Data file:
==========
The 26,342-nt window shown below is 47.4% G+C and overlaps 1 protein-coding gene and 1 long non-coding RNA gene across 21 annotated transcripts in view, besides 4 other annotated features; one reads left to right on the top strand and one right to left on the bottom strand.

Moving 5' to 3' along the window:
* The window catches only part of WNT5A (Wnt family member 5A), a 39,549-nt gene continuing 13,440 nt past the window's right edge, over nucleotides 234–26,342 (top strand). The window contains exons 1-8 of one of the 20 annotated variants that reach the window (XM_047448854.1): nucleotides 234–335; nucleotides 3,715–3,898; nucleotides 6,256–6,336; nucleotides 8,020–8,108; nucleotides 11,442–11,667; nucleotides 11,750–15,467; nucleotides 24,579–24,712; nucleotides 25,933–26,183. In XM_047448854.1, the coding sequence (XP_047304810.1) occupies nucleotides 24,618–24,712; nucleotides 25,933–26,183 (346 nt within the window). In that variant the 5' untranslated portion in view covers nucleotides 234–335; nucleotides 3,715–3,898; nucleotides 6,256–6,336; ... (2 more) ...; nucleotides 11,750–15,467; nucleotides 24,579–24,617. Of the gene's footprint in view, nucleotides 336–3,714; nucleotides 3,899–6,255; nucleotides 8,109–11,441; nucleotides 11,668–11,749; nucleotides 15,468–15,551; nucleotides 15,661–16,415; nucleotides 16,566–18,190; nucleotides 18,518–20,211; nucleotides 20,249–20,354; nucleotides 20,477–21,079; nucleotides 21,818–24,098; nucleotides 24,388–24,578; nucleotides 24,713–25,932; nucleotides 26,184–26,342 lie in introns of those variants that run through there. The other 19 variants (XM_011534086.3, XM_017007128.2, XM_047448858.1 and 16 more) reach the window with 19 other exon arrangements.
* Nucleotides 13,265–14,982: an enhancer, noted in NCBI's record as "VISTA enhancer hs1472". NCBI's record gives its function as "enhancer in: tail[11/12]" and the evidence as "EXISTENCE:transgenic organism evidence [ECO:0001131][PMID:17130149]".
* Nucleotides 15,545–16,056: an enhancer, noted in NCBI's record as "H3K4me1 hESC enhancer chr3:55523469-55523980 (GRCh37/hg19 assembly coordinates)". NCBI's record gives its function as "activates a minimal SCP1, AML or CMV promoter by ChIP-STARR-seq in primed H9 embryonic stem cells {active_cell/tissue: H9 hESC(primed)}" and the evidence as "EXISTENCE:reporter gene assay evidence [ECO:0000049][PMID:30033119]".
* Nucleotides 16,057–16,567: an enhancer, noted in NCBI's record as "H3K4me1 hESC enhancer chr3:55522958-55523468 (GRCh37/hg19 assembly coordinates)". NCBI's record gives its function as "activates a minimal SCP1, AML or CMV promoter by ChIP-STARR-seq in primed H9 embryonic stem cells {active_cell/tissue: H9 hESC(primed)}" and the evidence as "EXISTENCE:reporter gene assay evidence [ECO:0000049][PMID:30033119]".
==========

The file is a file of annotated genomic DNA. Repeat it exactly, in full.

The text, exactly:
The 26,342-nt window shown below is 47.4% G+C and overlaps 1 protein-coding gene and 1 long non-coding RNA gene across 21 annotated transcripts in view, besides 4 other annotated features; one reads left to right on the top strand and one right to left on the bottom strand.

Moving 5' to 3' along the window:
* The window catches only part of WNT5A (Wnt family member 5A), a 39,549-nt gene continuing 13,440 nt past the window's right edge, over nucleotides 234–26,342 (top strand). The window contains exons 1-8 of one of the 20 annotated variants that reach the window (XM_047448854.1): nucleotides 234–335; nucleotides 3,715–3,898; nucleotides 6,256–6,336; nucleotides 8,020–8,108; nucleotides 11,442–11,667; nucleotides 11,750–15,467; nucleotides 24,579–24,712; nucleotides 25,933–26,183. In XM_047448854.1, the coding sequence (XP_047304810.1) occupies nucleotides 24,618–24,712; nucleotides 25,933–26,183 (346 nt within the window). In that variant the 5' untranslated portion in view covers nucleotides 234–335; nucleotides 3,715–3,898; nucleotides 6,256–6,336; ... (2 more) ...; nucleotides 11,750–15,467; nucleotides 24,579–24,617. Of the gene's footprint in view, nucleotides 336–3,714; nucleotides 3,899–6,255; nucleotides 8,109–11,441; nucleotides 11,668–11,749; nucleotides 15,468–15,551; nucleotides 15,661–16,415; nucleotides 16,566–18,190; nucleotides 18,518–20,211; nucleotides 20,249–20,354; nucleotides 20,477–21,079; nucleotides 21,818–24,098; nucleotides 24,388–24,578; nucleotides 24,713–25,932; nucleotides 26,184–26,342 lie in introns of those variants that run through there. The other 19 variants (XM_011534086.3, XM_017007128.2, XM_047448858.1 and 16 more) reach the window with 19 other exon arrangements.
* Nucleotides 13,265–14,982: an enhancer, noted in NCBI's record as "VISTA enhancer hs1472". NCBI's record gives its function as "enhancer in: tail[11/12]" and the evidence as "EXISTENCE:transgenic organism evidence [ECO:0001131][PMID:17130149]".
* Nucleotides 15,545–16,056: an enhancer, noted in NCBI's record as "H3K4me1 hESC enhancer chr3:55523469-55523980 (GRCh37/hg19 assembly coordinates)". NCBI's record gives its function as "activates a minimal SCP1, AML or CMV promoter by ChIP-STARR-seq in primed H9 embryonic stem cells {active_cell/tissue: H9 hESC(primed)}" and the evidence as "EXISTENCE:reporter gene assay evidence [ECO:0000049][PMID:30033119]".
* Nucleotides 16,057–16,567: an enhancer, noted in NCBI's record as "H3K4me1 hESC enhancer chr3:55522958-55523468 (GRCh37/hg19 assembly coordinates)". NCBI's record gives its function as "activates a minimal SCP1, AML or CMV promoter by ChIP-STARR-seq in primed H9 embryonic stem cells {active_cell/tissue: H9 hESC(primed)}" and the evidence as "EXISTENCE:reporter gene assay evidence [ECO:0000049][PMID:30033119]".